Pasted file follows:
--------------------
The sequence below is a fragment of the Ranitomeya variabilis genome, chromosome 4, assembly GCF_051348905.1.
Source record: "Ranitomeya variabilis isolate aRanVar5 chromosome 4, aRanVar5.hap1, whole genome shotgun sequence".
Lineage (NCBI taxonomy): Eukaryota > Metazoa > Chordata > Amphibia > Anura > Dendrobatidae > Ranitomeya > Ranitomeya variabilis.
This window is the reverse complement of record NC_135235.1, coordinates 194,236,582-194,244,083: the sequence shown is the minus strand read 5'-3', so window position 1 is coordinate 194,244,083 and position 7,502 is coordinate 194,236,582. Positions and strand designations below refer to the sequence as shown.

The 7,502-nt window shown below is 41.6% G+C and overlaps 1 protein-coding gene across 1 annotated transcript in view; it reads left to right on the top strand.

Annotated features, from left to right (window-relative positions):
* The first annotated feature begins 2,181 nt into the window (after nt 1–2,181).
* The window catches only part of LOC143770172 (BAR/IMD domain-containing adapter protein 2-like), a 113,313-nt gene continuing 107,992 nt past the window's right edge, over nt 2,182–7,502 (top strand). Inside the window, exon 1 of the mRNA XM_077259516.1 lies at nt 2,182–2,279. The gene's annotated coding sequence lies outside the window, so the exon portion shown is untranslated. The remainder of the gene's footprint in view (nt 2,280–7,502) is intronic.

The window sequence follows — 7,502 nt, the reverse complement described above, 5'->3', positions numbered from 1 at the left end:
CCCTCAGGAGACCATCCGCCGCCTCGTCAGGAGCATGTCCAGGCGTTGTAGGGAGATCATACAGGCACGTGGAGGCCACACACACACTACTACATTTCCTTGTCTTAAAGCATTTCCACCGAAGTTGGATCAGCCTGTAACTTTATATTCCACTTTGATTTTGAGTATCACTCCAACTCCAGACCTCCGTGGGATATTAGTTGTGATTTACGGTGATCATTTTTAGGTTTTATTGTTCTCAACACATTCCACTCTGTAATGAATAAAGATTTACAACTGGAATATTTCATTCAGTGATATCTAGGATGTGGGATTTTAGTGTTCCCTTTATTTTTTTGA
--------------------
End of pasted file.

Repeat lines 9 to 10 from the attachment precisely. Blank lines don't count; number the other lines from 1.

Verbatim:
The window sequence follows — 7,502 nt, the reverse complement described above, 5'->3', positions numbered from 1 at the left end:
CCCTCAGGAGACCATCCGCCGCCTCGTCAGGAGCATGTCCAGGCGTTGTAGGGAGATCATACAGGCACGTGGAGGCCACACACACACTACTACATTTCCTTGTCTTAAAGCATTTCCACCGAAGTTGGATCAGCCTGTAACTTTATATTCCACTTTGATTTTGAGTATCACTCCAACTCCAGACCTCCGTGGGATATTAGTTGTGATTTACGGTGATCATTTTTAGGTTTTATTGTTCTCAACACATTCCACTCTGTAATGAATAAAGATTTACAACTGGAATATTTCATTCAGTGATATCTAGGATGTGGGATTTTAGTGTTCCCTTTATTTTTTTGA